Francesca Sasnaitis reviews 'Beautiful Balts: From displaced persons to new Australians' by Jayne Persian
I grew up in a New Australian household, and admit at the outset to a biased view. My Lithuanian-born parents were actual Baltic immigrants among the other nationalities referred to by the blanket designation ‘Balt’. Much of the anecdotal material of Jayne Persian’s Beautiful Balts was deeply familiar to me from childhood ...... (read more)
In 1976, when Prime Minister Malcolm Fraser and his wife, Tamie, were on an official visit to the White House in Washington, she was shown the collection of Americana acquired through the White House Historical Association, an idea of Jacqueline Kennedy’s as First Lady. Her enthusiasm for a similar Australian fund ...... (read more)
In the Australia of my childhood, the Gypsy skirt was fashionable, ABC Radio played Django Reinhardt, ‘The Gypsy Rover’ was in school songbooks, peripatetic players were called ‘Gypsy footballers’, the Gypsy Jokers were a feared bikie gang, and nefarious Gypsies were stock villains in children’s books. Gypsies – or Roma – occupied cultural terrain, but ...... (read more)
Billy Griffiths reviews 'The Vandemonian War: The secret history of Britain’s Tasmanian invasion' by Nick Brodie
Nick Brodie, a medievalist and ‘professional history nerd’, enjoys writing in a revelatory tone. His latest book ...... (read more)
Agnes Nieuwenhuizen reviews 'Australian Lives: An intimate history' by Anisa Puri and Alistair Thomson
Meet Ruth Apps, born 1926 and gleefully proud of her Irish convict ancestry. Her father lost the use of an arm in Gallipoli and was also mentally affected. During World War II he slept in the yard to avoid bombs. Ruth won a scholarship to a selective girls’ high school in Sydney when few girls were educated beyond primary school ...... (read more)
Nothing has done more to add to the ingenuity of Australian history writing than the study of Indigenous experience. This book, which concentrates on people living in Sydney and its immediate hinterlands from 1788 to the 1930s, is a case in point ...... (read more)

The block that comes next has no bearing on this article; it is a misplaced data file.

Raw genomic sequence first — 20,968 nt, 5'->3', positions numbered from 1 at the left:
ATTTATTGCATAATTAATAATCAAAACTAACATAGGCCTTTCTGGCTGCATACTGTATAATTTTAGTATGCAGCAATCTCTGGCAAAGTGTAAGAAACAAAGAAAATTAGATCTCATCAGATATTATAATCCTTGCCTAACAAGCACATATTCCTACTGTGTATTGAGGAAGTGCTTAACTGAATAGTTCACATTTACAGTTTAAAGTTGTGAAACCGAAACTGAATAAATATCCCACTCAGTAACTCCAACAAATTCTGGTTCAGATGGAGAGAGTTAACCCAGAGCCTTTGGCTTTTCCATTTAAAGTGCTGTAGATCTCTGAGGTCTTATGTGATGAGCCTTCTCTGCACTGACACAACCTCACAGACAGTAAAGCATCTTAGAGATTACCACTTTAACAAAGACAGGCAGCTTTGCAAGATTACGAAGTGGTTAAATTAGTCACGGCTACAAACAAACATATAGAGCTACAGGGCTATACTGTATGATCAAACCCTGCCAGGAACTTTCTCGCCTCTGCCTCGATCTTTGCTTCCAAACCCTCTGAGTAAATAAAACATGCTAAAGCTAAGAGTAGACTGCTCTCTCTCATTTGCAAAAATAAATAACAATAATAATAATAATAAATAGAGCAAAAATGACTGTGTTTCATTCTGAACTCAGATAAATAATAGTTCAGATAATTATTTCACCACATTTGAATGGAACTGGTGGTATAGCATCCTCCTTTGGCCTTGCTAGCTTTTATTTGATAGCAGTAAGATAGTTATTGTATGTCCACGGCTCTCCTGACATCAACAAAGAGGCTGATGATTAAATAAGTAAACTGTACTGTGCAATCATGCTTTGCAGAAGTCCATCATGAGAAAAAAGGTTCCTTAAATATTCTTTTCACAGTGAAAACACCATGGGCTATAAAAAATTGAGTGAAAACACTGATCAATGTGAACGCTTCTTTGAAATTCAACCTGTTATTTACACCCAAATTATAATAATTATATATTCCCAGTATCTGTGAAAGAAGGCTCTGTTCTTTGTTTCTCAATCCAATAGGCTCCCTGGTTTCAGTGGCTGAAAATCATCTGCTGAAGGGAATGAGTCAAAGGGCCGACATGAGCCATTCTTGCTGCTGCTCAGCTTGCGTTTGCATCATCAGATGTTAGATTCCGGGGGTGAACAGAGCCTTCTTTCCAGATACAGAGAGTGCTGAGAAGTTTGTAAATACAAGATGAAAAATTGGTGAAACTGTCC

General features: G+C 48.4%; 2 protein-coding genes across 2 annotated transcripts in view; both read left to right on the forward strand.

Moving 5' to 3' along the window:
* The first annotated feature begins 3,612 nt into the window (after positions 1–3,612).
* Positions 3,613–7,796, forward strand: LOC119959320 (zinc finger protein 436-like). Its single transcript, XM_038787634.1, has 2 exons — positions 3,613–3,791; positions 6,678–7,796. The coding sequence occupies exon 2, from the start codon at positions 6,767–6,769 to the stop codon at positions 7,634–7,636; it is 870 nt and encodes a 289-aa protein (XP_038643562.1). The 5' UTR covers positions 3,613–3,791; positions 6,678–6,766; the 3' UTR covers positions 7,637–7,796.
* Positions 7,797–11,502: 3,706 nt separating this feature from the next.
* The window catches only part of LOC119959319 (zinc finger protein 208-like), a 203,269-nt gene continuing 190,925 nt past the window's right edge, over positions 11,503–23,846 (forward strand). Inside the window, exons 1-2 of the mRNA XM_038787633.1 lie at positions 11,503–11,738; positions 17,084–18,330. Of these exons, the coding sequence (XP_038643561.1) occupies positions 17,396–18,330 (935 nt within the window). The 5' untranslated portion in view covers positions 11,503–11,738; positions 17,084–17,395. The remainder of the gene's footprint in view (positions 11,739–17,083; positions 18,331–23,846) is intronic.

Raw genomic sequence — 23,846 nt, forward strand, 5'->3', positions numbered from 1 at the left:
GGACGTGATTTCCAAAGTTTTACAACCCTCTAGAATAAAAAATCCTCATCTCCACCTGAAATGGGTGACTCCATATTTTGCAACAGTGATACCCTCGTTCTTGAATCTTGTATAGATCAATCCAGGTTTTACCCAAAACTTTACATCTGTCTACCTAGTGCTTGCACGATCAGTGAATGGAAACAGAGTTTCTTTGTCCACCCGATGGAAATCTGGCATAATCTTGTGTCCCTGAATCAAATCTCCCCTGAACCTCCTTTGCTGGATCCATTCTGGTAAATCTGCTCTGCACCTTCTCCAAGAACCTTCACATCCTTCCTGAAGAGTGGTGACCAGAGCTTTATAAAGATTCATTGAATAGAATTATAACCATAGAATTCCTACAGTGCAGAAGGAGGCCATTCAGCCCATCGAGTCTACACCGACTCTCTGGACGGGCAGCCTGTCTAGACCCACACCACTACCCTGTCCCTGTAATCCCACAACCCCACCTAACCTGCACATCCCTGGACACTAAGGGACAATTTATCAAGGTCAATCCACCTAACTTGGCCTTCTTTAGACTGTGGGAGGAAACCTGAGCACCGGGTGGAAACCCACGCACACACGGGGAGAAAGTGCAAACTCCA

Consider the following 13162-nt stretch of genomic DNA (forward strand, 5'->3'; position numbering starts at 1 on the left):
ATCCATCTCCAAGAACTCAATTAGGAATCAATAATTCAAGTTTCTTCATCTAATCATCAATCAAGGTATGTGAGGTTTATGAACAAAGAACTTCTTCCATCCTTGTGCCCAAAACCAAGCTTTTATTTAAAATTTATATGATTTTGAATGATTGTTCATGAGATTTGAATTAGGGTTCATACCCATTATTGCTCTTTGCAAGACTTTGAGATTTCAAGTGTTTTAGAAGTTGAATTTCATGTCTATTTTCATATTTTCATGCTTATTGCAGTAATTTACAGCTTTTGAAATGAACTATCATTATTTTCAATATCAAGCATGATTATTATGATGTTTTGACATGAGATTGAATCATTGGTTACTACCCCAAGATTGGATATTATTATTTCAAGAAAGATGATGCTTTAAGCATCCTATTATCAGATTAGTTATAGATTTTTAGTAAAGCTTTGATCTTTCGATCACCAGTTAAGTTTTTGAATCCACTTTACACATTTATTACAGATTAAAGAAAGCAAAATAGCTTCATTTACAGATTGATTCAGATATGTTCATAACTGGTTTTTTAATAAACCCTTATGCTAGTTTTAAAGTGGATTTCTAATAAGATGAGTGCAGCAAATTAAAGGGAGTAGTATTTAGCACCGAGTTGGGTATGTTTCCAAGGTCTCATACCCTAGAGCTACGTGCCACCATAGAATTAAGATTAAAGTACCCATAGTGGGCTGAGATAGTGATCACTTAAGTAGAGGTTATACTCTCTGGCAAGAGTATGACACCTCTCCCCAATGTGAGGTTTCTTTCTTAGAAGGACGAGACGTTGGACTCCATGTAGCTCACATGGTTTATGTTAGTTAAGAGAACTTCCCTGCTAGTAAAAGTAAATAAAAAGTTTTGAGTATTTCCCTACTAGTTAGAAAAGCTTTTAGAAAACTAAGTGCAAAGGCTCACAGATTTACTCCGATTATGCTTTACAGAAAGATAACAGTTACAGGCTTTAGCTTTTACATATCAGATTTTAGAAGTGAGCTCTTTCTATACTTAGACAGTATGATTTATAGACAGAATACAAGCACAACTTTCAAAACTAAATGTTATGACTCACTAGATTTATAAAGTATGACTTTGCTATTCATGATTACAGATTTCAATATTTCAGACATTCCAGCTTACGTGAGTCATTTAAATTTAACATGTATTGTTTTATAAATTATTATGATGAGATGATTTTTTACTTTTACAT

Simon Caterson reviews 'Code Breakers: Inside the shadow world of signals intelligence in Australia’s two Bletchley Parks' by Craig Collie
In architectural terms, if no other, the Australian counterpart to the famous World War II code breaking centre at Bletchley Park initially could not have been more different. While Alan Turing and his celebrated colleagues cracked the German Enigma code at a secluded mansion in the English countryside, Australia’s code breakers began working out of a nondescript ...
The historian Rebe Taylor has a fascination with Australia’s southern islands and their capacity to contain or magnify issues of identity for their indigenous inhabitants, if not for their broader populations ...... (read more)
n 2004 the Indonesian foreign minister, Nur Hassan Wirajuda, learned that Australia had established a 1000-mile maritime exclusion zone as part of its asylum-seeker policy ...... (read more)
Maralinga is a name familiar to most Australians as the site of British nuclear testing in the 1950s. Less familiar are the earlier tests at the Monte Bello Islands off Western Australia and Emu Field in South Australia. All have left a toxic legacy in our history.
Elizabeth Tynan’s finely researched book on the history of Maralinga and its precursors brin ...